Dubai : The much-anticipated Hindu Temple of Dubai has officially opened its doors in Jebal Ali Worship Village, which houses nine religious shrines, including seven Churches, one Gurudwaras and the new Temple.
Sheikh Nahyan bin Mubarak Al Nahyan, Minister of Tolerance and Coexistence, Sunjay Sudhir, Indian Ambassador to the UAE, Dr. Omar Al-Muthanna, CEO of CDA and Raju Shroff, trustee of the Hindu Temple Dubai, officially welcomed devotees to the 70,000 square foot premises by monumentally lighting a lantern together to celebrate the opening. Over 200 dignitaries, ambassadors and local community leaders attended the celebration.
Burgeoning a new era of tolerance, generosity and inclusivity, the community-run Hindu Temple Dubai is an illuminating structure of devotion and coexistence. It has taken the Hindu Temple Dubai trustees three years to bring this dream to a reality. After one year of planning, as soon as groundbreaking began, Covid had struck the city. Against all odds, with the careful guidance and support of the Dubai government, construction continued over the last two years to bring this landmark to life.
Raju Shroff elaborated in his speech, “Despite Covid-19, construction timelines were not hampered because of the support of the Dubai government. The Hindu Temple Dubai is truly a remarkable icon of how receptive and compassionate the Dubai government is. The Emirati generosity remains. Whether it was in 1958 to launch the first mandir in the country to the Hindu Temple now – we are grateful to be in Dubai.”
The Indian diaspora has played a significant role in the success of the UAE, since they first came to shore in the 1920s. They have been brave pioneers, forging business and cultural ties that bind the social fabric of Dubai since 1958. Back then, community leaders such as Vashu Shroff and his family founded the first Indian Temple, finding its humble beginnings in one room. It was a home that welcomed the diaspora at large to come to find peace when they needed it and at the crossroads of modernity and tradition to ensure the preservation of our beliefs that would be meaningful for the future generation.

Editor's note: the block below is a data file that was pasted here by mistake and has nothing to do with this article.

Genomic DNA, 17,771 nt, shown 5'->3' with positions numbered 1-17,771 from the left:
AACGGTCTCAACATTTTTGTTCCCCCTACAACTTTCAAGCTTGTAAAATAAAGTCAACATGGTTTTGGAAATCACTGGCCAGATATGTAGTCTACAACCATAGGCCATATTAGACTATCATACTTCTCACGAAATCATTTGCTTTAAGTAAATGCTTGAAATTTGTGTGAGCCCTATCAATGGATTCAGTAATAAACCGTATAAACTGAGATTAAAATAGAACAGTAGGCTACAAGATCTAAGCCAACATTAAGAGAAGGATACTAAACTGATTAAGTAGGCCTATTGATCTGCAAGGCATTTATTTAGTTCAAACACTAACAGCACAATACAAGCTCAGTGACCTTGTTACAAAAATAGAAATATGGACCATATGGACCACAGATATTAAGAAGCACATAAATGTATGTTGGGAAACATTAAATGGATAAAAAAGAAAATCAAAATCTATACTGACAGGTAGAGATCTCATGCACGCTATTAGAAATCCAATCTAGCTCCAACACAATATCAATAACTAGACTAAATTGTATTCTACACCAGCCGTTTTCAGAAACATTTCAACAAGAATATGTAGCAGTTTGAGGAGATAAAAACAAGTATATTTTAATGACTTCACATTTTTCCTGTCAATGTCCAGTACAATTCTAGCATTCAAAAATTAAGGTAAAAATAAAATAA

Mirroring this expansion, the Indian community saw an astronomical increase in our population from roughly 6000 in 1958 to the 3.3 million people that call it home today. This meteoric rise also breathed new life into every aspect of the economy, from business to tourism making Indians an immensely influential demographic in the region. With over 30,000 businesses ranging from small to medium and even multinational, the community assimilated seamlessly. What we are seeing now is a rich tapestry of interlaced traditions and heritage. Today, Dubai is famously known as India’s best city and making it India’s vital hub.
This impetus led to the birth of The Hindu Temple Dubai, an institution inspired, in part, by the legacy of His Highness Sheikh Mohammed bin Rashid Al Maktoum.
The Temple will aim to mirror his visionary approach by laying the foundation for an establishment that will stand the test of time. A space empowered by a simple but moving thought, ‘For the people, by the people’
The Hindu Temple is a beautiful marriage of two cultures. The showstopping piece is undoubtedly the duality of the traditional Hindu dome atop the Mashrabiya screens infused with the 3D-printed lotus symbol. The transparent dome extends to the sky while the Arabian architecture-inspired screens cast calming shadows through the room.
By incorporating white marble to adorn every inch of the Temple, it beautifies and reflects harmony and purity. The marble pillars and arches are also intricately handcrafted with designs and scriptures. Vastushastra (Hindu architecture) played a crucial role in the eventual decision to create an octagonal shape with an east-facing entrance. The octagonal shape is steeped in Hindu mythology and represents the structure of the sacred Shree Yantra.
The Temple is using digital technology to pre-book visits. By the end of the year, there will be a spacious community center where Hindu ceremonies including rituals and prayers can take place including weddings, naming ceremonies and janiyas (thread ceremony), with an option for catering.
Deities in the temple
Ganapathi – God of beginnings
Lakshmi Narayanan – Goddess of wealth
Lord Guruvayurappan – God of preservation and protection
Lord Ayyappan – God of righteousness and celibacy
Mookambika Devi – Hindu Goddess, who is representing Adi Parashakt and is said to be the mother of the Universe
Balaji – God of justice
Durga Matta – Goddess of protection, strength, motherhood, destruction and wars
Shiv Linga – Shiva Linga is a symbol of lord Shiva: a mark that reminds of the omnipotent lord, which is formless
Radha Krishna – Krishna is the God of protection, compassion, tenderness and love. Radha is his spiritual energy
Jhulelal- Hindu God of water
Ramji Darbar – Coronation of Rama with his wife Sita next to him
Lord Muruga with Valli and Deivanai – God of war and commander of the army of Gods. Deivanai is the Goddess of Kriya Shakti and Valli is the Goddess of Ichha Shakti, meaning the Power of Action and Power of Will respectively, while Lord Muruga represents Gyana Shakti or the power of Wisdom.
Hanumanji- God of wisdom, strength, courage, devotion and self-discipline
Sai Baba – Saint whose teachings concentrate on a moral code of love, charity, forgiveness, contentment, inner peace and devotion to the God and guru
Shri Jalaram Bapa – divine incarnation